Updated COSAFA leagues status report amid coronavirus pandemic

Football leagues around the world are still contemplating how to finish their seasons, while others have already called time on the 2019/20 campaign.

Here is an updated round-up of the situation in each of the COSAFA member associations as football waits patiently for a return when it is safe to do so.

The 2019/20 Girabola has been cancelled, but the Angola government has announced that clubs may resume contact training from June 27, which suggests the new 2020/21 campaign could get under way in its traditional August slot. Whether fans are allowed to attend will be determined later on.

Botswana has relaxed some of its lockdown restrictions, but sports remains off the cards for now. There are hopes training and possibly matches could resume in July. Other, non-contact sports may resume matches without spectators from June 1.

There is a lot of uncertainty around the championship, with the country only recording its first case on April 30, after many others in the region. The hope is to finish the season, but this will depend on when restrictions in the country are lifted. So far there have been 106 cases and two deaths.

Eswatini still aims to push through the completion of their 2019/20 season, though clubs are seeking greater clarity on the way forward. Latest suggestions are the league will resume in July, but behind closed doors. Buffaloes currently hold an eight-point lead at the top of the league table with 18 rounds of matches played.

The league in Lesotho has been suspended since March 17, but there is the hope that games will resume soon. The football association met on Friday and resolved to extend the 2019/20 season until July 31. “The NEC is committed to finding ways of resuming the 2019/20 football season that was suspended in March due to the Corona Virus pandemic and ensuring that all domestic matches are played as soon as it is safe and possible to do so,” said a statement.

The Malagasy Premier League will resume matches when it is safe to do so, though latest plans suggest an August return for the competition. A meeting this coming week could provide greater clarity. Just three points separate top side CNaPS Sport and fourth-placed Ajesaia after 15 rounds of the 22-game season.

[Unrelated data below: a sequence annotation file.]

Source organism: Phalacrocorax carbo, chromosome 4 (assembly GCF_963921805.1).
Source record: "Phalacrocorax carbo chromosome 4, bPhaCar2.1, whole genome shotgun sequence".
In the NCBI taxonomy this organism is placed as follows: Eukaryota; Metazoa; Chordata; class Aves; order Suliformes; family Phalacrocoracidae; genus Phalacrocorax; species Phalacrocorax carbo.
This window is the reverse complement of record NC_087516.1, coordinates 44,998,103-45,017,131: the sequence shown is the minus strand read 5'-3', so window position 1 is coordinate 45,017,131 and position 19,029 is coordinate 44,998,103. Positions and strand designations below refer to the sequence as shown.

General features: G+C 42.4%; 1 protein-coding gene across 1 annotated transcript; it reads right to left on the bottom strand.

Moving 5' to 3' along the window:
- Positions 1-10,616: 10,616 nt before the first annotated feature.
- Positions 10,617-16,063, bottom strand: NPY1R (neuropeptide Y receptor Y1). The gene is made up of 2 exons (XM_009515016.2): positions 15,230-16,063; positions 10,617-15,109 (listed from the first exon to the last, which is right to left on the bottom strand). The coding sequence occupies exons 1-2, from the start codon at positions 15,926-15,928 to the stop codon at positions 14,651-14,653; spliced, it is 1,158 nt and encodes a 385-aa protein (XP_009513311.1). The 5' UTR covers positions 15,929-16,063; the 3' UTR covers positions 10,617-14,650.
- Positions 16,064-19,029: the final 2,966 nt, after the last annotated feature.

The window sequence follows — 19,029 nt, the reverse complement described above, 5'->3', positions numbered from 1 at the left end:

Malawi has confirmed they intend to go ahead with their football calendar in 2020, as a meeting of the executive committee on Saturday resolved to continue to engage with government on a return to play in August, with what would be the start of a 2020/21 season. Malawi traditionally plays its league football in a single calendar year. 

Mauritius were the first country in Africa to declare their season cancelled, ending the campaign five games early with GRSE Wanderers and Bolton City sitting joint top of the table. No champions were declared. The country will ease lockdown measures as of midnight on May 30, and individual, non-contact sports can resume. Football remains prohibited, but this will be reviewed on June 15.

The new 2020 season has yet to get under way in Mozambique but the hope is that matches will be able to be played this year. 

The Namibia Premier League was suspended in October 2019 by the Namibia Football Association Normalisation Committee that has been tasked by FIFA to run football in the country. The suspension was due to be discussed at an Exco meeting in April, but that was postponed due to the coronavirus pandemic.

The Seychelles Football Federation are the first in the region to set a definitive date for the resumption of their domestic league, with Secretary General George Bibi saying that matches would resume on June 22.

The South African Football Association have set up a task team that also includes Premier Soccer League officials to devise return to play protocols that meet the requirements of government. The task team will present their recommendations to SAFA on Monday but the Football bodies have been boosted by the news that contact sports can resume group training under strict conditions. No date has been set for the resumption of matches, but this is not likely to be before July at the earliest.

The Football Association of Zambia intends to finish both the league season and the knockout cup, though a return date for football has yet to be set. The Super League is shaping up for a thrilling finish with just six points separating the top six teams, and most sides having 10 games remaining.

The league season in Zimbabwe had not started prior to the suspension of football activities, and the COVID-19 pandemic could see a seasonal shift in the country. There is a proposal on the table to switch to an August-May calendar, rather than the March-December programme from previous years. ZIFA are set to meet this week to discuss.

Meanwhile, supporters in all COSAFA nations are urged to follow the advice of the World Health Organisation (WHO) to combat the spread of the coronavirus pandemic, which include: 

Wash your hands frequently: Regularly and thoroughly clean your hands with an alcohol-based hand rub or wash them with soap and water.

Maintain social distancing: Maintain at least 1 metre (3 feet) distance between yourself and anyone who is coughing or sneezing.

Avoid touching eyes, nose and mouth: Hands touch many surfaces and can pick up viruses. Once contaminated, hands can transfer the virus to your eyes, nose or mouth. From there, the virus can enter your body and can make you sick.

Practice respiratory hygiene: Make sure you, and the people around you, follow good respiratory hygiene. This means covering your mouth and nose with your bent elbow or tissue when you cough or sneeze. Then dispose of the used tissue immediately

If you have fever, cough and difficulty breathing, seek medical care early: Stay home if you feel unwell. If you have a fever, cough and difficulty breathing, seek medical attention and call in advance. Follow the directions of your local health authority.